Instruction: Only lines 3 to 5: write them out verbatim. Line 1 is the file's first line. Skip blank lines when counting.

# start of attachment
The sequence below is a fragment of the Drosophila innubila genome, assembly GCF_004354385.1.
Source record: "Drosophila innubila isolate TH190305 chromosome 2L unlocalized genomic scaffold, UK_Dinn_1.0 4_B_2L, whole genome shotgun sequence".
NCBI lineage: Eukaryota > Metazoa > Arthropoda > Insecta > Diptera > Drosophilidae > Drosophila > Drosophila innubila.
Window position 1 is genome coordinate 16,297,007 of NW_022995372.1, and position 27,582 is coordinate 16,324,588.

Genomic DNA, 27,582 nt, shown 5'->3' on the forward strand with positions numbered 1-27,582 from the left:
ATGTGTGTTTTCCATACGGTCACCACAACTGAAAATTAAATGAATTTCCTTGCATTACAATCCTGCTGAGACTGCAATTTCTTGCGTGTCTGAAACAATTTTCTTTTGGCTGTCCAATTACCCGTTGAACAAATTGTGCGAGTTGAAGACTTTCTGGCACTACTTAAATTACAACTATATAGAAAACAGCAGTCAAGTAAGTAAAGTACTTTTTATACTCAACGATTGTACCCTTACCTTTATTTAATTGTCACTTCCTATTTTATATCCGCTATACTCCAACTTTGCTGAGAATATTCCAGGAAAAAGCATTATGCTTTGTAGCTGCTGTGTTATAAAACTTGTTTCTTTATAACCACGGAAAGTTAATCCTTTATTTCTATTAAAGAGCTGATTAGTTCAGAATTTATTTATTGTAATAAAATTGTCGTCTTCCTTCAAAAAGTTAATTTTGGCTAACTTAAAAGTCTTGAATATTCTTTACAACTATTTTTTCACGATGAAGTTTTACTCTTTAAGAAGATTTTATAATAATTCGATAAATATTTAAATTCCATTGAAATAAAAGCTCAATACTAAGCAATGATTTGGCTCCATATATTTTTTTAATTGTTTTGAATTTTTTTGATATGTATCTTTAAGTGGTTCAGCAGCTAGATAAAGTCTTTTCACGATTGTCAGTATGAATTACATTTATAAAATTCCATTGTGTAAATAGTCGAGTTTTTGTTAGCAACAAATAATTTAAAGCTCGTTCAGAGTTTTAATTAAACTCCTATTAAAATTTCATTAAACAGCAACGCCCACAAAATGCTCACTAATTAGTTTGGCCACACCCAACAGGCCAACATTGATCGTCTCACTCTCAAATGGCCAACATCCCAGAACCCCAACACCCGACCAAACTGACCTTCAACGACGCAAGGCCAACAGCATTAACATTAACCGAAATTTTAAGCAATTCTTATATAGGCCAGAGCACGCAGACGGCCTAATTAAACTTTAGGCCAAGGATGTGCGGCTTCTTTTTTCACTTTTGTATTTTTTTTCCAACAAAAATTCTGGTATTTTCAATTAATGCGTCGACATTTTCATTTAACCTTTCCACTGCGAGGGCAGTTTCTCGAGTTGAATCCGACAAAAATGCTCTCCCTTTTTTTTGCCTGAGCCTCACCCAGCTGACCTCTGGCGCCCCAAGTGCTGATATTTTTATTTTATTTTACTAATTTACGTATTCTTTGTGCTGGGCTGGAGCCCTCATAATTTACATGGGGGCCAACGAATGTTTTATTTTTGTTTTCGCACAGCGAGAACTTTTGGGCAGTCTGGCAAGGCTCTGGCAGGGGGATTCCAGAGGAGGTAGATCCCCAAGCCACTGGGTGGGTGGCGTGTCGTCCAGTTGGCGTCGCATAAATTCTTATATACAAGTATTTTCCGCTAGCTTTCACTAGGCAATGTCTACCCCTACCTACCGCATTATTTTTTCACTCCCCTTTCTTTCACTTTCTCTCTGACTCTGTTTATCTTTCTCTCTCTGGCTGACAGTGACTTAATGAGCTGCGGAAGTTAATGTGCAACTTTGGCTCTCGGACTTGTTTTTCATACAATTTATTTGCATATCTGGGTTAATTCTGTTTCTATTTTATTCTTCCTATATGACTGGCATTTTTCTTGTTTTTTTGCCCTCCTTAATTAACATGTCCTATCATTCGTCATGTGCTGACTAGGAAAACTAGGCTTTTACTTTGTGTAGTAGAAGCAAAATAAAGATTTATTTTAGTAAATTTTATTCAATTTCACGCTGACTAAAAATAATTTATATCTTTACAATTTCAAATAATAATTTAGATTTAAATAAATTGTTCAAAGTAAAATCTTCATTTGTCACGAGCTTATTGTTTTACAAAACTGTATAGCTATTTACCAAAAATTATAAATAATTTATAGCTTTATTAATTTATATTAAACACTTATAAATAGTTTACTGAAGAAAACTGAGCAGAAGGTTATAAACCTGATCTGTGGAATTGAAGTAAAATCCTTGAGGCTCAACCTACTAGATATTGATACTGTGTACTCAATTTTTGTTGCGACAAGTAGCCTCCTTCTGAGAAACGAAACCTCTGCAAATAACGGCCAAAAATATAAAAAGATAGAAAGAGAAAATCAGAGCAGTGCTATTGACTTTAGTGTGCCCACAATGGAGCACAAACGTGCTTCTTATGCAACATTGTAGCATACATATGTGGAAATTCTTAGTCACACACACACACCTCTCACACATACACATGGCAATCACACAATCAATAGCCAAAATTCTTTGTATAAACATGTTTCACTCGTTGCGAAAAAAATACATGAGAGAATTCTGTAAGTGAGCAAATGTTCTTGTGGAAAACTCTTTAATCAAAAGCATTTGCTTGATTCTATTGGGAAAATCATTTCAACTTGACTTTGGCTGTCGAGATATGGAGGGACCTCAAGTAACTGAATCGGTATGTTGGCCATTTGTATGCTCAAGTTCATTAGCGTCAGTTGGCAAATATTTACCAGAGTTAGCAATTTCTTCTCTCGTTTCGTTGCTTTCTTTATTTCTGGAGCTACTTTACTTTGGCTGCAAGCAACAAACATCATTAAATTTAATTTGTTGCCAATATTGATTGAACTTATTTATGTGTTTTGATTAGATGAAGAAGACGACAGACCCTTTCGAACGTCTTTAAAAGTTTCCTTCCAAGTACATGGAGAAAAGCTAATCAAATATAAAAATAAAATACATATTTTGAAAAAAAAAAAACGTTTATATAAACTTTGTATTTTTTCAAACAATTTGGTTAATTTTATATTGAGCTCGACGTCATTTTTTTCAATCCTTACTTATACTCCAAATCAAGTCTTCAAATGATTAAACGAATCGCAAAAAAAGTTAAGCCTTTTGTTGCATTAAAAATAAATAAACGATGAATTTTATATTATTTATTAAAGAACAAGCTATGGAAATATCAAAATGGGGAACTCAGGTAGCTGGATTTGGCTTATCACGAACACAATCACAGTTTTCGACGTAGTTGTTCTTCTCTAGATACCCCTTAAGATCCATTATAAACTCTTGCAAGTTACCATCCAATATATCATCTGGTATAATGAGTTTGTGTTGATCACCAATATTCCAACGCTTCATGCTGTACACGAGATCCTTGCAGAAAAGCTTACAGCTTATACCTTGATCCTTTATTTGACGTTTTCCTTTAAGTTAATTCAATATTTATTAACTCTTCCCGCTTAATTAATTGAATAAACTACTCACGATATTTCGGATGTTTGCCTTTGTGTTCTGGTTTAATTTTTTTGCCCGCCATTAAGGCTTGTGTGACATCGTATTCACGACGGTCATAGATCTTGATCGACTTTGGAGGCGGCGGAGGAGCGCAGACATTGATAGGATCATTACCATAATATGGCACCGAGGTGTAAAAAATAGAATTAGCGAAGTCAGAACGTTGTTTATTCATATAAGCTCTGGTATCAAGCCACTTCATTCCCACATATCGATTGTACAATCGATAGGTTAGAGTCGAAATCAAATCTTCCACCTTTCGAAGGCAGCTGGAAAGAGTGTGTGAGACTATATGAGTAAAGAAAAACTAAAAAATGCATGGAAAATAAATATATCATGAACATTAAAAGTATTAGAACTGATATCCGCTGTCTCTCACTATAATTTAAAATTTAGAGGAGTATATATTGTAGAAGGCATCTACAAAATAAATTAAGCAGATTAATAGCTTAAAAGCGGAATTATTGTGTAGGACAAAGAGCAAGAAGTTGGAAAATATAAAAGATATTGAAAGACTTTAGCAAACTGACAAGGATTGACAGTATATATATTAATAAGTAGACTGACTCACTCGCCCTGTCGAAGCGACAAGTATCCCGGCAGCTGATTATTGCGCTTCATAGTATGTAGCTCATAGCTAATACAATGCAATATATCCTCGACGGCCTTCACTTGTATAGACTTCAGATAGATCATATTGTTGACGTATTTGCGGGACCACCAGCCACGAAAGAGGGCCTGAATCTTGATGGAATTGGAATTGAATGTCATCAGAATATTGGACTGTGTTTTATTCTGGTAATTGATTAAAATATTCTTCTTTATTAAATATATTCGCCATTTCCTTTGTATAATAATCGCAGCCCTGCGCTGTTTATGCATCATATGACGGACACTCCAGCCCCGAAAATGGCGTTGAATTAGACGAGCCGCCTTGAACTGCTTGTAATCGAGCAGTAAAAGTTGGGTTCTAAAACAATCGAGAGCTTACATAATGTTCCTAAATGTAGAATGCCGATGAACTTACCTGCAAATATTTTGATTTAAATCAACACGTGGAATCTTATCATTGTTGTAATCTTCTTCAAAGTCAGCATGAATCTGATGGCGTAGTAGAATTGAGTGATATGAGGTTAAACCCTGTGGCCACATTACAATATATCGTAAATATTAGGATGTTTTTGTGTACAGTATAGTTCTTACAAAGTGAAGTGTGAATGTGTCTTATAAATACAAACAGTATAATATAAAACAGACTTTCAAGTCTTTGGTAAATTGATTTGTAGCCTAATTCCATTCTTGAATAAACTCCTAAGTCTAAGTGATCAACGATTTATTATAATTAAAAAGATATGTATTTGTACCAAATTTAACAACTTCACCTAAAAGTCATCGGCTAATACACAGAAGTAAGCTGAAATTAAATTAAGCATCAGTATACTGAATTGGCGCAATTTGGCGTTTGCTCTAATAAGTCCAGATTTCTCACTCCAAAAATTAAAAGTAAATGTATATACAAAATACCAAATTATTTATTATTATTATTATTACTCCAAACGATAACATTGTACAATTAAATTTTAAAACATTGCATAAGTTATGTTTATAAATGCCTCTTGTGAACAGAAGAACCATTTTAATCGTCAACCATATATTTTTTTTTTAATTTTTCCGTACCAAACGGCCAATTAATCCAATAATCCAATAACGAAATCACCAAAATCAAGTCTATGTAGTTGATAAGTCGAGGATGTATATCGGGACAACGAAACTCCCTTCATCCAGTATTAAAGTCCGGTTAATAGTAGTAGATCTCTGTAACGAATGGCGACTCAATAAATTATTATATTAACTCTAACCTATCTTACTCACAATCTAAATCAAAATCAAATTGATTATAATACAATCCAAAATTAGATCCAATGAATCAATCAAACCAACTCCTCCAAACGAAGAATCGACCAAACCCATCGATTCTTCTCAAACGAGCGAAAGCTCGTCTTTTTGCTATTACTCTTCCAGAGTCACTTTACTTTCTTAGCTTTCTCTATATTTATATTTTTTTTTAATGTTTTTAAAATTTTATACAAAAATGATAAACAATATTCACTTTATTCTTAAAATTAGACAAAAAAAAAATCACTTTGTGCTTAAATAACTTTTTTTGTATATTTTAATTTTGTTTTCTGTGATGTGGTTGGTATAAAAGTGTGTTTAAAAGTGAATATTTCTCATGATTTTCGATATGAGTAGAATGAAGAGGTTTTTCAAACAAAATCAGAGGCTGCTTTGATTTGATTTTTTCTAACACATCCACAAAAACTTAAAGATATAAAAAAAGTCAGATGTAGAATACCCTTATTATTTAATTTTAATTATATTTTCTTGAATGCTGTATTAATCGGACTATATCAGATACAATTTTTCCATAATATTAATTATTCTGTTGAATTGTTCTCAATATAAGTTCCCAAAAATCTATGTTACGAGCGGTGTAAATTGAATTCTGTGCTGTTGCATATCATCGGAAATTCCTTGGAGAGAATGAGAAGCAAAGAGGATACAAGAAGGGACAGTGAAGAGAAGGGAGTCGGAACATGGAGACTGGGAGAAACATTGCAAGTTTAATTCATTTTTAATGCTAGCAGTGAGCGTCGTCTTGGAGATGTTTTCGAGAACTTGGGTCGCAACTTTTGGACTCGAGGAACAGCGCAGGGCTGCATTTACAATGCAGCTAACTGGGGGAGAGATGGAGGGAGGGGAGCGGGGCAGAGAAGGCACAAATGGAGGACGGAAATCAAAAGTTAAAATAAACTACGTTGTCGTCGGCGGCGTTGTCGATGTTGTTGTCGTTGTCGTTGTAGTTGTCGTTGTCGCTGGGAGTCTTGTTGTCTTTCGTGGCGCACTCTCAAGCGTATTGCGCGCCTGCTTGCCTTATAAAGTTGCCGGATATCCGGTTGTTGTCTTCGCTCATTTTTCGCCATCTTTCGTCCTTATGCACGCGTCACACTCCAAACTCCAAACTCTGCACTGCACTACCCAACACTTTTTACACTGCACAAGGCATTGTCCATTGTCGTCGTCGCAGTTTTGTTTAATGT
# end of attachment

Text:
NCBI lineage: Eukaryota > Metazoa > Arthropoda > Insecta > Diptera > Drosophilidae > Drosophila > Drosophila innubila.
Window position 1 is genome coordinate 16,297,007 of NW_022995372.1, and position 27,582 is coordinate 16,324,588.

Genomic DNA, 27,582 nt, shown 5'->3' on the forward strand with positions numbered 1-27,582 from the left: